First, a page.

A few days into my first job, a colleague walked into my team’s office to complain about a “situation” with the toilet. I won’t go into the messy details; let’s just say that someone’s potty-training must have been a little askew.
I have no idea why (I still don’t know who had done the deed) but in the middle of her rant, I felt as if a small flame had kindled under my skin. Soon, waves of fire were rising from my chest to the crown of my head; my throat and my cheeks soon became mottled with a livid pink, while my ears were as red as radishes. No one actually accused me of the misdemeanour – but their eyes said everything.
They weren’t to know that I could flare up at the drop of a hat. In fact, looking back, it feels that I spent the whole of my teens and my 20s in a state of permanent embarrassment.
Feelings of excruciating embarrassment may be crucial for your wellbeing in the long term
Why do these feelings afflict us so acutely? And why did human beings evolve to display our discomfort so visibly? In my case, my reddening cheeks only caused me to seem guilty when I was actually innocent.
Charles Darwin was at a loss to find any silver lining to our embarrassment. “It makes the blusher suffer and the beholder uncomfortable, without being of the least service to either of them,” he wrote. Yet evolutionary psychologists today are finding that those feelings of excruciating embarrassment may be crucial for your wellbeing in the long term.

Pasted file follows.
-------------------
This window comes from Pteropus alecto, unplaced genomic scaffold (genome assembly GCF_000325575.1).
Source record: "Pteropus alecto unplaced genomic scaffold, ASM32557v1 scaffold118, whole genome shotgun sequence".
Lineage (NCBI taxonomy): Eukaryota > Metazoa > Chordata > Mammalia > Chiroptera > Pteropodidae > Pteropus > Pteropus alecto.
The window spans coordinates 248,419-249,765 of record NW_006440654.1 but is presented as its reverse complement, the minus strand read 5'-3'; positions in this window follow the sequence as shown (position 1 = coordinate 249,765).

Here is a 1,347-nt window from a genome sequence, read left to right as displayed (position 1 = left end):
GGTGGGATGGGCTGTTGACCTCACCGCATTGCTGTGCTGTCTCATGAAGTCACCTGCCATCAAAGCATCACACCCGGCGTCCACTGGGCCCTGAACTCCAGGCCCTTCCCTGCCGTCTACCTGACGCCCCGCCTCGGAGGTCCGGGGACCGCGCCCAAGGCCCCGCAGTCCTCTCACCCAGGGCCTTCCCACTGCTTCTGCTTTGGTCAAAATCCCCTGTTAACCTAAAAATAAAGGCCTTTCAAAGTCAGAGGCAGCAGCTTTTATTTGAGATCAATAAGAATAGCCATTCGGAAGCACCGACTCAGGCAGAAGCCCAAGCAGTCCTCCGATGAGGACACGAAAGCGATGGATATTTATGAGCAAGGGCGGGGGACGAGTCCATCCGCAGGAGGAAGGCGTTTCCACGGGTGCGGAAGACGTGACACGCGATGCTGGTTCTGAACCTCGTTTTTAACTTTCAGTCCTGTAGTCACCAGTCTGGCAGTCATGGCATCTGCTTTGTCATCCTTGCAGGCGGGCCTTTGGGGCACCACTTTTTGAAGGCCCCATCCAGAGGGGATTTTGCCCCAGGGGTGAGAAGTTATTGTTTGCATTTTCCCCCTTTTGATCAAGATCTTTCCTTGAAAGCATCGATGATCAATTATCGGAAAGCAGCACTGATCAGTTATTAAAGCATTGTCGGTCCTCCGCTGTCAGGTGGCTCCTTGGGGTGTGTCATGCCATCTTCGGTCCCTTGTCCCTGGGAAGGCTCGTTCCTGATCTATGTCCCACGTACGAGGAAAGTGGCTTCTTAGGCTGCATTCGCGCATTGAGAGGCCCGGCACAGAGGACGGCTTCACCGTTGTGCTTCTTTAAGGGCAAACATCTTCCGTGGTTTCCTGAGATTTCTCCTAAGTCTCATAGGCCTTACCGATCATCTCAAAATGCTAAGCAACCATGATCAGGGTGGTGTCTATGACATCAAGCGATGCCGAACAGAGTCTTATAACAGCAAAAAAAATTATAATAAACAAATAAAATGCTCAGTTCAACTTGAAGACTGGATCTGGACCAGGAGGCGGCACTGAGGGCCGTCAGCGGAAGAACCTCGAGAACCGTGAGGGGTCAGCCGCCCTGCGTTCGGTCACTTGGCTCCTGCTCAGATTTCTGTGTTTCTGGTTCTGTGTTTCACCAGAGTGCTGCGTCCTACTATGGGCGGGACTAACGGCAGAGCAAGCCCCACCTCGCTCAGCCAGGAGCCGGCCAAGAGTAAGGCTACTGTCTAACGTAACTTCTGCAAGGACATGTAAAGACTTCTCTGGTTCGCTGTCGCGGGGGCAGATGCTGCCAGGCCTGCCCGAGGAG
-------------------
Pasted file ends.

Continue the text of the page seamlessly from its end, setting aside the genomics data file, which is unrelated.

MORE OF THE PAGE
Embarrassment is most likely following the potential exposure of something private, rather than a mishap or faux pas
One theory is that it’s a natural reaction to the fear of being “found out”. The psychologist Ray Crozier at Cardiff University has interviewed many people about the situations that cause them to turn red, and he found it most typically involves the potential exposure of something private – such as a pregnant woman, who flushes a deep crimson when the subject of babies pops up in a conversation – rather than a mishap or faux pas. Here the blush may be a physiological reaction to the shock that your secret could be about to become public, even if it’s something to be celebrated. “Exposure seemed to be a very common theme that runs through the different accounts I was collecting,” he says.
Yet those situations feel very different from the excruciating scenes where you wish the ground would just swallow you up – that time you accidentally called your teacher or boss “mummy”, for instance (if that’s you, you have my sympathies). As Darwin pointed out, the blushing only seems to amplify our discomfort. In reality, the opposite may be true.